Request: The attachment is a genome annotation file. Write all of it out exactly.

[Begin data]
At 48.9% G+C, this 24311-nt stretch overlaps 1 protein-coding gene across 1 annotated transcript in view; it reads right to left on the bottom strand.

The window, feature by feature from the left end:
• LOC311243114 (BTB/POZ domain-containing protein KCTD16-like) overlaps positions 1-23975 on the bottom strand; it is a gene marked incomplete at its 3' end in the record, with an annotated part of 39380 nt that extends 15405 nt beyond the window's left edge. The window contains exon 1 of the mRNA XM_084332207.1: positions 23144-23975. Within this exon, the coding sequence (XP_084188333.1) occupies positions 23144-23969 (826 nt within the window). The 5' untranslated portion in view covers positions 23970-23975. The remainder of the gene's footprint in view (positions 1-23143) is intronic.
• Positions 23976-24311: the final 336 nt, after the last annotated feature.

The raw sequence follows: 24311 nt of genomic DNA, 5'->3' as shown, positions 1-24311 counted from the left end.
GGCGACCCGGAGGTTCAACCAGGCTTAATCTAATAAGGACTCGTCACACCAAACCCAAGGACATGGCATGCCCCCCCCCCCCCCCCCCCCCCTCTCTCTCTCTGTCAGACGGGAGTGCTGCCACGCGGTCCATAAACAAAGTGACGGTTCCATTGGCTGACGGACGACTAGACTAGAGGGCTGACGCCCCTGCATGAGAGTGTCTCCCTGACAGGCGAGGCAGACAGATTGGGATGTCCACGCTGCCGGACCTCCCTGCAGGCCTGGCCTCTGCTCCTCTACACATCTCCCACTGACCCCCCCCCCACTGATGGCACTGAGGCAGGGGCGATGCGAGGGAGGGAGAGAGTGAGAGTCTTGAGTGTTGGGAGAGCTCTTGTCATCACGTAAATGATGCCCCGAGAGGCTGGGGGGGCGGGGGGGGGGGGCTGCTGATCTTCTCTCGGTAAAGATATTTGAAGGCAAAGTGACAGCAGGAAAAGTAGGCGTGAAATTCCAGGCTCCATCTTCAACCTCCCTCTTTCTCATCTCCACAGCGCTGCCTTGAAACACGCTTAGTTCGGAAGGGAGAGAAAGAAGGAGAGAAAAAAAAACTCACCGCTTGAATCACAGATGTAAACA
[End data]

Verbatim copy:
At 48.9% G+C, this 24311-nt stretch overlaps 1 protein-coding gene across 1 annotated transcript in view; it reads right to left on the bottom strand.

The window, feature by feature from the left end:
• LOC311243114 (BTB/POZ domain-containing protein KCTD16-like) overlaps positions 1-23975 on the bottom strand; it is a gene marked incomplete at its 3' end in the record, with an annotated part of 39380 nt that extends 15405 nt beyond the window's left edge. The window contains exon 1 of the mRNA XM_084332207.1: positions 23144-23975. Within this exon, the coding sequence (XP_084188333.1) occupies positions 23144-23969 (826 nt within the window). The 5' untranslated portion in view covers positions 23970-23975. The remainder of the gene's footprint in view (positions 1-23143) is intronic.
• Positions 23976-24311: the final 336 nt, after the last annotated feature.

The raw sequence follows: 24311 nt of genomic DNA, 5'->3' as shown, positions 1-24311 counted from the left end.
GGCGACCCGGAGGTTCAACCAGGCTTAATCTAATAAGGACTCGTCACACCAAACCCAAGGACATGGCATGCCCCCCCCCCCCCCCCCCCCCCTCTCTCTCTCTGTCAGACGGGAGTGCTGCCACGCGGTCCATAAACAAAGTGACGGTTCCATTGGCTGACGGACGACTAGACTAGAGGGCTGACGCCCCTGCATGAGAGTGTCTCCCTGACAGGCGAGGCAGACAGATTGGGATGTCCACGCTGCCGGACCTCCCTGCAGGCCTGGCCTCTGCTCCTCTACACATCTCCCACTGACCCCCCCCCCACTGATGGCACTGAGGCAGGGGCGATGCGAGGGAGGGAGAGAGTGAGAGTCTTGAGTGTTGGGAGAGCTCTTGTCATCACGTAAATGATGCCCCGAGAGGCTGGGGGGGCGGGGGGGGGGGGCTGCTGATCTTCTCTCGGTAAAGATATTTGAAGGCAAAGTGACAGCAGGAAAAGTAGGCGTGAAATTCCAGGCTCCATCTTCAACCTCCCTCTTTCTCATCTCCACAGCGCTGCCTTGAAACACGCTTAGTTCGGAAGGGAGAGAAAGAAGGAGAGAAAAAAAAACTCACCGCTTGAATCACAGATGTAAACA